FND Action’s awareness day was an important and sorely needed initiative; for the public, and indeed many clinicians, FND remains something of a mystery and many important misunderstandings exist. Thankfully there has been significant progress in our understanding over recent years and this has been reflected in important changes to the way in which FND is diagnosed, in terms of what particular the features of the disorder need to be identified to make an official diagnosis.
Perhaps the biggest, and most unhelpful, misunderstandings are that FND is somehow under a patient’s control and that there is always a psychological trauma that has caused the symptoms. Understandably these can be deeply hurtful if either said or implied to patients, and often result in healthcare professionals (and sometimes also relatives and friends) treating them differently and less sympathetically than they would other conditions. This is because these misunderstandings can lead them to think the symptoms are ‘put on’ (i.e. feigned) or that the symptoms are ‘all in their head’, not real or, worse still, that they are ‘mad’.
FND symptoms can, due to features such as higher levels of variability than seen in other conditions and improvement with distraction, look similar to consciously generated (i.e. ‘feigned’ symptoms), especially to those not familiar with these conditions. However, clinicians familiar with FND are aware that this is clearly not the case. Thankfully the latest version of the official diagnostic criteria (‘DSM5’) have removed the need to exclude feigning in order to make the diagnosis – a previous requirement that was not necessary and fuelled the worry in the minds of clinicians that the symptoms were feigned.
With regard to traumas occurring either in the past (e.g. childhood abuse) or at the time when the symptoms start, it is now definitely established that for a significant proportion of patients such traumas can’t be found. It is also important for clinicians to realise that even if they are found, such traumas are actually quite common in the general population and therefore they may just be ‘coincidental’ and might not be related to the disorder. However, there remains a significant group of patients for whom it is clear that such traumas are relevant or whose symptoms are clearly related to stress, and this is potentially relevant to their treatment. Studies have recently been done that look very thoroughly for stressors around the time of onset in FND and approximately 10% have no identifiable stressor, even in a population of patients referred to psychiatrists.
These findings challenge the historical (‘Freudian’) models of the disorder that traumas occurring in the past (e.g. childhood abuse) or around the time the symptoms will always be found, and that they are the only cause of the disorder.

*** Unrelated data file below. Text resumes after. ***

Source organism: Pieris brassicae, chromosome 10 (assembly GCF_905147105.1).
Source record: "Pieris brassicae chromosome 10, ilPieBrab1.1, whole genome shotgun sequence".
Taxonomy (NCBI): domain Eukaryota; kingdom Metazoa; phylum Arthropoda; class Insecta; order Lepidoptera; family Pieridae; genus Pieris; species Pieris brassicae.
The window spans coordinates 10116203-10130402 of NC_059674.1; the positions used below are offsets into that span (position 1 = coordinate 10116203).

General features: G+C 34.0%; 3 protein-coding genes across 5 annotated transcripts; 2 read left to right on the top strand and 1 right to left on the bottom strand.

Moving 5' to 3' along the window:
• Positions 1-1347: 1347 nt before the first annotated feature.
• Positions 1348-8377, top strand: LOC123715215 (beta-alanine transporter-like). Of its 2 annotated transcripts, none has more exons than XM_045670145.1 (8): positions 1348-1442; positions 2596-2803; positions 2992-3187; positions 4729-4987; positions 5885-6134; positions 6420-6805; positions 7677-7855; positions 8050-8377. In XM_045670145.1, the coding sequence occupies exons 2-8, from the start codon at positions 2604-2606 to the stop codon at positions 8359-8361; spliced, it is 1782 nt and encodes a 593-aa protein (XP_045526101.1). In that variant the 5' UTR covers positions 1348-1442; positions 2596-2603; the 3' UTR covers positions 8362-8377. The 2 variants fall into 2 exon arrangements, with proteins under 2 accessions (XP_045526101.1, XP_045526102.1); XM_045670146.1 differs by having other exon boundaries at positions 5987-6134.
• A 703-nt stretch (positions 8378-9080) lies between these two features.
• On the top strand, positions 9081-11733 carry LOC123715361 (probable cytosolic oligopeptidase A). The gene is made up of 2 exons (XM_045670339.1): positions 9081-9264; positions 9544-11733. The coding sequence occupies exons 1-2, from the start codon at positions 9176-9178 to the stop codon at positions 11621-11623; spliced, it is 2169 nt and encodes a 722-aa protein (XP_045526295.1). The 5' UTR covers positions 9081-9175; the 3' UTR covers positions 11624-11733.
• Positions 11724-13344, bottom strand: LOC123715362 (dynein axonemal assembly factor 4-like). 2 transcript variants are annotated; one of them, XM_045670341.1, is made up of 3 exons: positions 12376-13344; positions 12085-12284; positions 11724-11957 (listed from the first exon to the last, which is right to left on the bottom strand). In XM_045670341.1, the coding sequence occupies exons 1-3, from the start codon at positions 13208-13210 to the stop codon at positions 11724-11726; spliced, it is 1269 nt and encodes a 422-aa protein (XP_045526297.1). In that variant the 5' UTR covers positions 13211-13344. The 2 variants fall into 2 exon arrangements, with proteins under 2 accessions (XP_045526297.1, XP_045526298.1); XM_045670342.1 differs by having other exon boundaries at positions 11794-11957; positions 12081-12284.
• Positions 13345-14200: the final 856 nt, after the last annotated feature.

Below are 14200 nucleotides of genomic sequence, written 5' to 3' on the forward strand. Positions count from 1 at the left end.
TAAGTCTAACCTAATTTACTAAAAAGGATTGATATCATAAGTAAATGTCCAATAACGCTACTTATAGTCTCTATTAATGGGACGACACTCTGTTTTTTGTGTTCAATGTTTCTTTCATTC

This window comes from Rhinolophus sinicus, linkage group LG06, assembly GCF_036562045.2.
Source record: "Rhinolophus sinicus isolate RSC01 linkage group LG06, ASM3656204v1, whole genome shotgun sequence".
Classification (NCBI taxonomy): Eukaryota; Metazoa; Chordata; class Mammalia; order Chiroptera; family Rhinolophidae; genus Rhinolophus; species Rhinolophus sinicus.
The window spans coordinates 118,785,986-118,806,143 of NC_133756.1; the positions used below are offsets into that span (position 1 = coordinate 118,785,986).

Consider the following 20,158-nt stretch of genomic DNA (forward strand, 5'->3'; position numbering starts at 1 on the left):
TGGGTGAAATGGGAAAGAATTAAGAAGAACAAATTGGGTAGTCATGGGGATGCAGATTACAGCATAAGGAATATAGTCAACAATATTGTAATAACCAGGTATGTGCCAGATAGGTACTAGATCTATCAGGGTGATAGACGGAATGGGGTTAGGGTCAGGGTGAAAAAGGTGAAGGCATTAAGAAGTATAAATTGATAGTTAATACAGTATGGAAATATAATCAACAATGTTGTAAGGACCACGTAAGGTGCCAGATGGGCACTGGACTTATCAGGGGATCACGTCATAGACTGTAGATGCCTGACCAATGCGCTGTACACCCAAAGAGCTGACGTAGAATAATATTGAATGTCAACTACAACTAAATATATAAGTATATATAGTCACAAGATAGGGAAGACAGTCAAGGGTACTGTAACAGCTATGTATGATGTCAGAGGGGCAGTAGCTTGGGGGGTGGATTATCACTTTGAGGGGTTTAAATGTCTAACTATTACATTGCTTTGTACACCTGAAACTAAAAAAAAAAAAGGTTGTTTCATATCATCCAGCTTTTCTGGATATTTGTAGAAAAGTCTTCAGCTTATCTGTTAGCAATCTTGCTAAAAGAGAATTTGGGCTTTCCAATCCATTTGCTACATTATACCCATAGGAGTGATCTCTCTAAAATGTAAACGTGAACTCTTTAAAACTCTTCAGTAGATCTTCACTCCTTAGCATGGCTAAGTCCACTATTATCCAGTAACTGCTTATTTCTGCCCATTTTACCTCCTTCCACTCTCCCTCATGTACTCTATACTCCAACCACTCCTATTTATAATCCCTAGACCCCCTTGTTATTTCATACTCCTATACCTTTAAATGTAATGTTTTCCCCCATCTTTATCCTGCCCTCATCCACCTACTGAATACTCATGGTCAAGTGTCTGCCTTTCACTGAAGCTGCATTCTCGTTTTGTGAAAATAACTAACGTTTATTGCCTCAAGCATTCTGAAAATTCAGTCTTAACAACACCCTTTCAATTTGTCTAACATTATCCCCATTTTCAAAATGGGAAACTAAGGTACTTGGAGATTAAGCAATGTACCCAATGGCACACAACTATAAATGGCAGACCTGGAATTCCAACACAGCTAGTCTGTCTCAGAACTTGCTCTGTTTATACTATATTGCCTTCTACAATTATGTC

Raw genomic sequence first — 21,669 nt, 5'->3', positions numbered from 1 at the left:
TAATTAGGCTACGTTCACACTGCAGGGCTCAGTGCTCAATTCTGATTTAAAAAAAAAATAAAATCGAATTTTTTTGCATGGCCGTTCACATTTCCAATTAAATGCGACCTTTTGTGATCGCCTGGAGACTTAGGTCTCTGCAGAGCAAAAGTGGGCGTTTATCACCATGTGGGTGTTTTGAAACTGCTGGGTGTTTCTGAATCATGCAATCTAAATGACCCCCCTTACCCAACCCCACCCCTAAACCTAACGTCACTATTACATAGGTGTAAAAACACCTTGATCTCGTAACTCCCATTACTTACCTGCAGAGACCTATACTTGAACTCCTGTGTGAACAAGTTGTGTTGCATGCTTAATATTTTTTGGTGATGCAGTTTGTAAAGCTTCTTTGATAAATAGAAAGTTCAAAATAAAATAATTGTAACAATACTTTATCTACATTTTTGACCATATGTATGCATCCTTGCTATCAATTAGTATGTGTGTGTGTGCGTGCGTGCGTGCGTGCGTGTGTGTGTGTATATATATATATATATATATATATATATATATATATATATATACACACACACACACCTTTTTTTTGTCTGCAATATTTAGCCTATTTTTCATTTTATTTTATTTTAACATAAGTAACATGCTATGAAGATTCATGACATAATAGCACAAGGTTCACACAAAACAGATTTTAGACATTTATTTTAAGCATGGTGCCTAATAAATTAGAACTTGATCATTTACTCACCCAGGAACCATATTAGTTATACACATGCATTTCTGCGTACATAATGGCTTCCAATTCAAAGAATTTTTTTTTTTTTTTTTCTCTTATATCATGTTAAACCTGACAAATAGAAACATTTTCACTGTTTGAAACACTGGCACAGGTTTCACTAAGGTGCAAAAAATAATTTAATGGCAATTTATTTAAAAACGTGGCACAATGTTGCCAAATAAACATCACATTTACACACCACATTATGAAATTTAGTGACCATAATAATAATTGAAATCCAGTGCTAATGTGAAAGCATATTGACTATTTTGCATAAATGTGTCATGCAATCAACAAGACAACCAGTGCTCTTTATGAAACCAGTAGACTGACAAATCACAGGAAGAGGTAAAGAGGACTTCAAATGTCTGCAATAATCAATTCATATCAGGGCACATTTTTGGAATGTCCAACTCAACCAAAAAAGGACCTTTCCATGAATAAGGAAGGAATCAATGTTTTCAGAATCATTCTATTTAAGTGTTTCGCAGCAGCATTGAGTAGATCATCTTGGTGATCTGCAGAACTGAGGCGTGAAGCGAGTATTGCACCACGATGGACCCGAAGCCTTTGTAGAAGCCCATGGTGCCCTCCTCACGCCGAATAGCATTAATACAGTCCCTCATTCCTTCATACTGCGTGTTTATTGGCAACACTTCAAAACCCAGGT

DSM5 has accordingly dropped the need for identifying such a trauma – something that used to be essential to find. This explains why clinicians who are not aware of this change, feel the need to unearth a trauma and if it isn’t found it can be misconstrued that the patient isn’t able to remember it or, worse still, deliberately not revealing it. However, as there are patients for whom such traumas are relevant, or whose symptoms are clearly related to stress, it remains important to sensitively enquire about such issues – but critically not assuming they must exist.
The final important change to the diagnostic criteria is that it is now essential to identify ‘positive neurological features’ that are not found in neurological diseases, such as stroke or MS, and are therefore unique to FND. Such features include Hoover’s sign in functional weakness, where a patient’s reflex leg movement is stronger than when trying to initiate it themselves, and that functional tremors are distractible, i.e. improve when the patient’s attention is focused away from the tremor. So, this new criterion has been added and therefore replaces the need for the identification of stressors. Another key development has been that such positive features should now be explained to patients as this helps them understand why the doctors know their symptoms aren’t due to another disorder and also shows the potential for recovery.
Another key change has been the addition of FND as an official term and it has clearly become the preferred term of patients, and is also steadily becoming the preferred term of clinicians.
So, there has been major progress with the way we diagnose the disorder and communicate with patients. However there is still much to be done – not least in making non-specialist clinicians and the wider public aware of these important changes.
Dr Tim Nicholson is a consultant neuropsychiatrist at the Maudsley & King’s College Hospitals and a lecturer at the Institute of Psychiatry, Psychology & Neuroscience, King’s College London.